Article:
Does it matter how or if a person buying liability auto insurance accepts Underinsured Motorist coverage? According to a recent court decision, it does matter and ultimately the responsibility to obtain Underinsured Motorist coverage lies with the insured.
In Blevins v. Government Employees Insurance Company, the Arizona Court of Appeals considered whether state law required that an insured sign a form rejecting underinsured motorist (“UIM”) coverage in order to avoid UIM coverage. In reversing summary judgment, the Court of Appeals held that the statute does not require a signed form to reject UIM coverage. However, this decision reaffirms that the consumer is obligated to seek out UIM coverage once an offer of coverage has been made, which is contrary to what many other states require.
Why is this important? In Arizona, every insurance company that writes liability auto insurance is required to provide the consumer with a written offer for UIM coverage. UIM coverage is insurance for damages incurred by an insured when an accident is caused by a motorist who is not sufficiently insured. Whether or not a consumer expressly signs a form rejecting or accepting UIM coverage may create an insurance coverage problem.
The facts in Blevins are similar to how most of us obtain or renew automobile insurance. Blevins purchased auto insurance from GEICO in August 2006. His insurance policy indicated that he purchased liability coverage but rejected UIM coverage. Blevins was injured in a January 2008 auto accident. After he settled with the other driver, he submitted a claim to GEICO because the other driver was underinsured. GEICO denied his claim.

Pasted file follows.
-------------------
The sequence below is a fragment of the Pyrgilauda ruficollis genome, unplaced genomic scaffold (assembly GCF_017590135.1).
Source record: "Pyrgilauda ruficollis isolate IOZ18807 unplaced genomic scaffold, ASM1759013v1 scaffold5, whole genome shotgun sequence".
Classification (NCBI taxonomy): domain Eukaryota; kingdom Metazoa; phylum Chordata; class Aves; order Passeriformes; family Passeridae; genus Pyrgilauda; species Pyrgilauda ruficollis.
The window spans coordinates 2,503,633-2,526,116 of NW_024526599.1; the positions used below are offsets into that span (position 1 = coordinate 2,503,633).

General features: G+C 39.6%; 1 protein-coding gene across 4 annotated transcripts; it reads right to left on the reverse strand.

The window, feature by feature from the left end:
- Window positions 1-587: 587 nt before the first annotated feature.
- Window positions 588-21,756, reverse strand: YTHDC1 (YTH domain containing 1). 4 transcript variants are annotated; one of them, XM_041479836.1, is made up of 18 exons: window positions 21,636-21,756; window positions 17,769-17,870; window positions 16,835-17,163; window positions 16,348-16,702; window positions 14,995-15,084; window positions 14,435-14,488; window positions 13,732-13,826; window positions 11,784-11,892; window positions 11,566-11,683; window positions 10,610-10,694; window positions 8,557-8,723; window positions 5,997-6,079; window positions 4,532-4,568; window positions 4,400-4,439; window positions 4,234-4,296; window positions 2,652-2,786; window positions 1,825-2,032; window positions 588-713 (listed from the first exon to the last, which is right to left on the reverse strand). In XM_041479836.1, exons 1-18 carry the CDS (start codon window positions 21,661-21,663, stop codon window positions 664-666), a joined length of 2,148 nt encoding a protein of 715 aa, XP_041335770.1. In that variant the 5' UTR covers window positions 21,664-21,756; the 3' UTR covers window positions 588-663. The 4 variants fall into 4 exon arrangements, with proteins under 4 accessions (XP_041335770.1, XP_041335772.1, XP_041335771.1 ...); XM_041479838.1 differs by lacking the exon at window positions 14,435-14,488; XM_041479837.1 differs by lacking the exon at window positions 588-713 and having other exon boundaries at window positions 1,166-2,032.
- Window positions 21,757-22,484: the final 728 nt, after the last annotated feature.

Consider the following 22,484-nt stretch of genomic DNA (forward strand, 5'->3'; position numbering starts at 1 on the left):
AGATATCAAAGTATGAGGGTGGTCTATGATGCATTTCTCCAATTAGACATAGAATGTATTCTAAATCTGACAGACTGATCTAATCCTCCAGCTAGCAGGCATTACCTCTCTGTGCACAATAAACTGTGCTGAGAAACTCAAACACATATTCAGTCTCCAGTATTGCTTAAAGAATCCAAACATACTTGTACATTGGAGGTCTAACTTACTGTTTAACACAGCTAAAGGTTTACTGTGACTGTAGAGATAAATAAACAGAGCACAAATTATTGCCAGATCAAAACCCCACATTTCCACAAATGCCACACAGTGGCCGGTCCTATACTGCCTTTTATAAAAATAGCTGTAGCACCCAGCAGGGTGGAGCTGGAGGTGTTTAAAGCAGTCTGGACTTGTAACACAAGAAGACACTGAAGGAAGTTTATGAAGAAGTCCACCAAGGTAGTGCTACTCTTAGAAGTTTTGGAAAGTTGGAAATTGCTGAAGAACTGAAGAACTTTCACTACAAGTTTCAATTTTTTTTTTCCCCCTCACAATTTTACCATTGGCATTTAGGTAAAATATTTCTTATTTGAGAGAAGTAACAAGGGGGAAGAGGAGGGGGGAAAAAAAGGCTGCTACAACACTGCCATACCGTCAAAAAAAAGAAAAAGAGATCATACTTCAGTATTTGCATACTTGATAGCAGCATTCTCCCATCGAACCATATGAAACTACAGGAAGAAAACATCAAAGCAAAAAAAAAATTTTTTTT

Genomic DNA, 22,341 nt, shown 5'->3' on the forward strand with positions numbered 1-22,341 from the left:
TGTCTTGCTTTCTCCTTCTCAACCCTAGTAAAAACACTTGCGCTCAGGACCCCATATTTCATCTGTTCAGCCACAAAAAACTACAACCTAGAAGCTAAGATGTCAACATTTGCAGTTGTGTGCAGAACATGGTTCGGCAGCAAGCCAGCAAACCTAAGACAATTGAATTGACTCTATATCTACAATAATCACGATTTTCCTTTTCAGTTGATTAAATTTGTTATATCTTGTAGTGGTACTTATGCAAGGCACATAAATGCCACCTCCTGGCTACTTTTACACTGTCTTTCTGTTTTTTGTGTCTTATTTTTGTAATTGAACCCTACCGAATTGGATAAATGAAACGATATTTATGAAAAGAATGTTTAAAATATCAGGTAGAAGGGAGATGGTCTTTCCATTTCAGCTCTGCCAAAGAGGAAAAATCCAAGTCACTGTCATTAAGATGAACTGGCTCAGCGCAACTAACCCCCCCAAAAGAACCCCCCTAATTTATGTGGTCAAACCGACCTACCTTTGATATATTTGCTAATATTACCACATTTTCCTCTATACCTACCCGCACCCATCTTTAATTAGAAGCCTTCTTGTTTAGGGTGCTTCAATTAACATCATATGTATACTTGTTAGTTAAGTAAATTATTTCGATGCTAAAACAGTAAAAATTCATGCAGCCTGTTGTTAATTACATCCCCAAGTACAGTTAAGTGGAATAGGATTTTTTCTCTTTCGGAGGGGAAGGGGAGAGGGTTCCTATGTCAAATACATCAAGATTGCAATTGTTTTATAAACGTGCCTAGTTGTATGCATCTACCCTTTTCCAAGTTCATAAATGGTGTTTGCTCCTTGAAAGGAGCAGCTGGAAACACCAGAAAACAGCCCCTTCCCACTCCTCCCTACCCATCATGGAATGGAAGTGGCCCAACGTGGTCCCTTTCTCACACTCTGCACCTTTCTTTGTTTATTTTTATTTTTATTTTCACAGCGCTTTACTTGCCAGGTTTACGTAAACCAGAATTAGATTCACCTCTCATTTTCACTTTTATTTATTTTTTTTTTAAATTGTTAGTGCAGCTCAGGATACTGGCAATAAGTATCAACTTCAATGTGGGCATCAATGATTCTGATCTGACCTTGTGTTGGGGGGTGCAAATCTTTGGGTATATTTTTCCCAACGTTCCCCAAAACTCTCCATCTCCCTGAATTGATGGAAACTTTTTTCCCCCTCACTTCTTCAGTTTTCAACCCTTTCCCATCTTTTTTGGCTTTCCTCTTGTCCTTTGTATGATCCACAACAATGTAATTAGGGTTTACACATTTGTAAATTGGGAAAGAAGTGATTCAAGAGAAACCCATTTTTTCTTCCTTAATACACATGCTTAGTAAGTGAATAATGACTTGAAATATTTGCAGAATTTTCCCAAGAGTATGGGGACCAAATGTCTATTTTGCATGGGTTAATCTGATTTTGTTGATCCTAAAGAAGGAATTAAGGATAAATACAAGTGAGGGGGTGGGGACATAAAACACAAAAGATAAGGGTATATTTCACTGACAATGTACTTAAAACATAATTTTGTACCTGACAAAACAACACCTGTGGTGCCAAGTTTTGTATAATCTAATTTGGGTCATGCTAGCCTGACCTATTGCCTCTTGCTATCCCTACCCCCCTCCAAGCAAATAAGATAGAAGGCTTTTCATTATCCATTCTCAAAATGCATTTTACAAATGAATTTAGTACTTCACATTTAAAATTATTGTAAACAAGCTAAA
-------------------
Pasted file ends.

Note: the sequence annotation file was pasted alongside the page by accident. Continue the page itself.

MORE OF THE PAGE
The key issue for the Court of Appeals was whether Section 20-259.01(B) of the Arizona Revised Statutes required that an insurer obtain a written rejection of UIM coverage from an insured in order to avoid coverage. The relevant portion of the statute provides “Every insurer writing automobile liability or motor vehicle liability policies shall also make available to the named insured thereunder and shall by written notice offer the insured and at the request of the insured shall include within the policy underinsured motorist coverage which extends to and covers all persons insured under the policy, in limits not less than the liability limits for bodily injury or death contained within the policy. The selection of limits or rejection of coverage by a named insured or applicant on a form approved by the director shall be valid for all insureds under the policy.”
Under Blevins, the Court reasoned that the statute requires an insurer to “both ‘offer’ and ‘make available’ UIM coverage.” And, after the offer is made, the insured must request the coverage. However, if the insurer does not provide the statutorily mandated offer, the insured is entitled to receive UIM coverage as a matter of law. When an offer is made, unlike many other states, Arizona law will not impute coverage, unless expressly accepted. Arizona takes the approach that unless expressly accepted, coverage is not automatic once an offer is made making UIM coverage available. In contrast, many other states require the consumer to expressly reject the UIM offer of coverage to avoid coverage. Here, the Court made clear that the insurer need only make the written offer. The insured must then expressly request that the offered coverage be included in his policy. Thus, the consumer shoulders the burden of seeking out the coverage.
Blevins is a warning to consumers that if they want UIM coverage, they must affirmatively accept the coverage once it is offered and made available from the insurer. Consumers cannot presume that simply because UIM was offered that it will be part of their insurance coverage. Beware of what you believe you are purchasing when it comes to UIM coverage. Always confirm with your agent that coverage you actually have to protect yourself and your family from future injuries.